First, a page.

In an earlier paper [10], Stephen Davies and collaborators reported the identification of a type of immature precursor-derived astrocyte that provides an excellent building material for spinal cord bridges, produced by treating glial-restricted precursors with bone morphogenetic protein (BMP)-4. The cells migrate into host tissue and mix with host glia while suppressing scar formation, and they promote regeneration of sensory axons and improved locomotor function. It will be interesting to compare these cells with the radial glial cells transplanted by the Grumet lab, which also had beneficial effects [11], and to see whether they promote the regeneration of motor pathways.

Davies and colleagues now report [1] the identification of a form of astrocyte, derived from exactly the same precursor population as used previously [10], that integrates poorly, does not stimulate regeneration or recovery and, worse still, induces allodynia by increasing sprouting of pain fibers in the dorsal horn of the spinal cord. These astrocytes were produced by treating the precursors with ciliary neurotrophic factor (CNTF) and have many of the properties of the 'type 2' astrocyte identified in glial cultures. This is important progress because grafts of embryonic or undifferentiated cells might be expected to produce both the good and bad types of astrocyte, and it emphasizes that small differences between closely related cells can be associated with very different potentials for CNS repair. In this context it is interesting that infusing a CNTF-neutralizing antibody into a spinal cord containing transplanted neural stem cells reduced scarring and improved the outcome [12].

The finding by Davies and colleagues [1] and in a previous publication from the Olson lab [9] that a graft of the wrong type of glial cells can produce allodynia is particularly worrying. A third or more of spinal injury patients have intractable and continuous pain following their injury, which in some cases never responds satisfactorily to treatment. Spinal injury researchers worry that treatments that promote axon regeneration might also cause sprouting of pain fibers, making pain worse. Treating the injured spinal cord with nerve growth factor (NGF) can do this because pain fibers express the NGF receptor trkA [13], but the finding that glial transplants can cause a pain syndrome is a shock. It is not clear from either paper [1,9] why this might have happened, but Davies and colleagues [1] suggest that activation of microglia might be involved.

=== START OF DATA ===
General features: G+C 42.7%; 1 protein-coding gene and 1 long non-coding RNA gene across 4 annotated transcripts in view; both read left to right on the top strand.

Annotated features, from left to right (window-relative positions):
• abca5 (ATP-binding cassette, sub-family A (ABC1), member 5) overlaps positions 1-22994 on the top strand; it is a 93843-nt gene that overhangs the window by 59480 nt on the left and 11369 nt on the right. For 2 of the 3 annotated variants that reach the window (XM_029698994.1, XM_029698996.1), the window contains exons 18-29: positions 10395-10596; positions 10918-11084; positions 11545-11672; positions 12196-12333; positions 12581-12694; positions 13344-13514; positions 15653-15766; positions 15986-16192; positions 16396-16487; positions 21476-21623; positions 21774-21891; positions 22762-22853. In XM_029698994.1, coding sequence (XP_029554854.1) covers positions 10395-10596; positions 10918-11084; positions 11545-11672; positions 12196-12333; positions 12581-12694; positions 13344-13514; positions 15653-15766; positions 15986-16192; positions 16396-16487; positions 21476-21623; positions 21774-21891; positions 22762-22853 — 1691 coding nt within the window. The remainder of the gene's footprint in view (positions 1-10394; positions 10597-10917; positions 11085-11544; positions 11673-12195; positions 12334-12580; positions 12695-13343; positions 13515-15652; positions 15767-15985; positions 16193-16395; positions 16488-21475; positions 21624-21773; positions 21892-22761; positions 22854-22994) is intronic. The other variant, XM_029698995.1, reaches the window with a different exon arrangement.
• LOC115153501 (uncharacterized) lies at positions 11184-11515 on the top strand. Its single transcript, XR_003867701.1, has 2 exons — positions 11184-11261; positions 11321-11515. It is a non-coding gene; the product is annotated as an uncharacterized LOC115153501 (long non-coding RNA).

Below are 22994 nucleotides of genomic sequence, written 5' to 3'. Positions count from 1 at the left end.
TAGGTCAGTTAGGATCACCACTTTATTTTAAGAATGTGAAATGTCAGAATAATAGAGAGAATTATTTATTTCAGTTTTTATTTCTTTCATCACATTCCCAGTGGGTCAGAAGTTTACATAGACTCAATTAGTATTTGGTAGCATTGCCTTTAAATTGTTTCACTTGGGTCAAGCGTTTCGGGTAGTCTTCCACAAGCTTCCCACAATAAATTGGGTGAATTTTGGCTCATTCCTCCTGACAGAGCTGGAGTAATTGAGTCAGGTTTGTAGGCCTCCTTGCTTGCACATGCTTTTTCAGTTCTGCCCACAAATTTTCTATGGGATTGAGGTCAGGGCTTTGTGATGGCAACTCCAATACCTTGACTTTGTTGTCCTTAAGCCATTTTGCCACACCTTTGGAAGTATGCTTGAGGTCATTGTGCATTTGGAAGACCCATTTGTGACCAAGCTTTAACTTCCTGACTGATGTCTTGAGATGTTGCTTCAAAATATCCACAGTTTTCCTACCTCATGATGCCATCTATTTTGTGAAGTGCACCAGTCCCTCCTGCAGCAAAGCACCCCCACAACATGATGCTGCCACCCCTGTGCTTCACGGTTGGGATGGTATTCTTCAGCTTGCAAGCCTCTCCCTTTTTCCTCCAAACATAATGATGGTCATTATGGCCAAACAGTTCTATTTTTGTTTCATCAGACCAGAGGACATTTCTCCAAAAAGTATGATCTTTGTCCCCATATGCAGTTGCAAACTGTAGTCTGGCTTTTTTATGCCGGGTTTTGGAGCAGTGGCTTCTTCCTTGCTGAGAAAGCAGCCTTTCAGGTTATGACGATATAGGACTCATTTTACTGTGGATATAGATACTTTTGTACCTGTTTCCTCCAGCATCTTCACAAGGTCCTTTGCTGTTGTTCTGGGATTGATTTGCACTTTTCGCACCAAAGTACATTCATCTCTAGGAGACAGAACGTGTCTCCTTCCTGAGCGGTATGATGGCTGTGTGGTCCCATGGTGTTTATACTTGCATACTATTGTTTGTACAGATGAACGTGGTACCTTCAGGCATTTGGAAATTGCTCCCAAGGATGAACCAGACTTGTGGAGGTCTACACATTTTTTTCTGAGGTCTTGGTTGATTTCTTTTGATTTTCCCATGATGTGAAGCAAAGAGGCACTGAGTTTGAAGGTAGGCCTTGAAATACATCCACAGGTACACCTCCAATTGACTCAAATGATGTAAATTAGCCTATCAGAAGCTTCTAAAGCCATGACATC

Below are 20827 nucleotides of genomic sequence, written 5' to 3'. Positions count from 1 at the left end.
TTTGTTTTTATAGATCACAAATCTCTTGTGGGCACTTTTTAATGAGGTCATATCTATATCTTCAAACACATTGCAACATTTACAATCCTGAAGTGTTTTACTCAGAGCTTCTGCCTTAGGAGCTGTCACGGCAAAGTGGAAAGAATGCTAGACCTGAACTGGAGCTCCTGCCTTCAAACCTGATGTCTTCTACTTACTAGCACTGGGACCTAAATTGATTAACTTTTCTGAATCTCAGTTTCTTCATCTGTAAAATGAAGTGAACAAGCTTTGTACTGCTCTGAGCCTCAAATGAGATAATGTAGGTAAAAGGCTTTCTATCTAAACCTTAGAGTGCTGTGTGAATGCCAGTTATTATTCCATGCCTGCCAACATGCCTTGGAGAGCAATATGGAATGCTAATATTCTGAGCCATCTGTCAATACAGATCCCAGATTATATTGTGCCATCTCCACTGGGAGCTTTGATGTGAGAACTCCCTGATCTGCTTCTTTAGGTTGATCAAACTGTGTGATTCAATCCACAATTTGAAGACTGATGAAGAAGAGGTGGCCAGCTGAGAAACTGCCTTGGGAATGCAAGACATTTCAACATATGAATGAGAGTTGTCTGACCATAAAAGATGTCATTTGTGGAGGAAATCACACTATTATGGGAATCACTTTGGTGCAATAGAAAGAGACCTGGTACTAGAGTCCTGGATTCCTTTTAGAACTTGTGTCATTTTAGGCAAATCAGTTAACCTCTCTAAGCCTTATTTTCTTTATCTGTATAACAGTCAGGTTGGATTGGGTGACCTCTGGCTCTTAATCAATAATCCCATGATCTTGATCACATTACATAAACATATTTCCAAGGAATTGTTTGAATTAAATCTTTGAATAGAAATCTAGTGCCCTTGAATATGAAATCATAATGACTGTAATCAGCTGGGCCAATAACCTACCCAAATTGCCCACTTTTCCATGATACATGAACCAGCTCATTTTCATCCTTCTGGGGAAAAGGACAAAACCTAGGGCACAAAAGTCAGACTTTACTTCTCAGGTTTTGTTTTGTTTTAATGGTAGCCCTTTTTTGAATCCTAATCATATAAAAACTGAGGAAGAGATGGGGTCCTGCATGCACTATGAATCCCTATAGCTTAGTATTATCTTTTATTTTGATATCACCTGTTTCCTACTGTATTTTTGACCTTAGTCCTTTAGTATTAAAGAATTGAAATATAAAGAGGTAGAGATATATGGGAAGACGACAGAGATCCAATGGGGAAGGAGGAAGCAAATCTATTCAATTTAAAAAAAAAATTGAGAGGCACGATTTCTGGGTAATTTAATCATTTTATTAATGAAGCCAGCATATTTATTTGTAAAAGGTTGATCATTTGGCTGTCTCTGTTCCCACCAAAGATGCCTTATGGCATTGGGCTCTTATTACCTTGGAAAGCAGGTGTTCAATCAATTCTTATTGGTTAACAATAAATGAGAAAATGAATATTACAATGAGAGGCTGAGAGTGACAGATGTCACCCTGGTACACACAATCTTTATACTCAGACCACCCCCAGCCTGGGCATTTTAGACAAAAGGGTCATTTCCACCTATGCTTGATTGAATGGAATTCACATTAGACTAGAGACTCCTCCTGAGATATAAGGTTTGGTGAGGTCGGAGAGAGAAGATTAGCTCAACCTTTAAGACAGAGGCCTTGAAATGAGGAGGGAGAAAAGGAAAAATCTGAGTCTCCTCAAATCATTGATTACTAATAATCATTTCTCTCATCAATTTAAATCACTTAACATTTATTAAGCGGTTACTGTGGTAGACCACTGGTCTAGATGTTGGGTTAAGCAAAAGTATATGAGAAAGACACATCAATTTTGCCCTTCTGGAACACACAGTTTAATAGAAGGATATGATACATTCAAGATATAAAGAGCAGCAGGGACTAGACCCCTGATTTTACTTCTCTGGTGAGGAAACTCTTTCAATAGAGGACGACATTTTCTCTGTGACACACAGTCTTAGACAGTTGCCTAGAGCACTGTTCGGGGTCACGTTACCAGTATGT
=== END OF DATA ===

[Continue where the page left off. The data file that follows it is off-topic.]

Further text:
If progenitor-derived astrocytes produced by BMP-4 treatment are the cells we need in spinal cord injuries, how are we to get them there? In this paper [1] the cells were derived from spinal cord taken from rats at embryonic day 13.5. Can they be derived from embryonic stem cells, or from induced pluripotent state cells taken from the patient? Or are there glial precursors in the injured cord that could be induced to produce the right cell type? There will also have to be a decision on whether the progenitor-derived astrocyte is a more or less effective bridging cell than the olfactory ensheathing cell. From a practical point of view, cells derived in some way from individual patients will avoid the need for immunosuppression. However, such autologous cells will not be available until some time after injury, and it will be important to know for how long after damage the transplants remain effective. Current work has involved transplantation at the time of injury, which will be difficult to achieve in human patients.

There are several treatments under development for spinal cord injury, aimed at various mechanisms, including neutralization of inhibitory molecules, promotion of plasticity, direct stimulation of axon regeneration, bridging and control of inflammation. A combination of two or more of these approaches will be needed to achieve optimal spinal cord repair. So far there have been relatively few attempts at combination treatments, mainly because most of the individual treatments have not been fully optimized and because spinal repair experiments involving many experimental groups are very demanding. The work from Davies and collaborators [1] and other groups in identifying an optimized cell type for grafting into injuries is very welcome, and it should provide a transplant strategy that can be combined with other treatments.

What do these findings mean for patients with spinal cord injuries? Unfortunately they do not lead immediately to a treatment applicable to injured humans. However, grafting cells into injuries to suppress scarring and provide a bridge will be an important component of a successful combinatorial treatment, and the findings reported by Davies and colleagues [1] bring safe and efficacious grafts appreciably closer.

References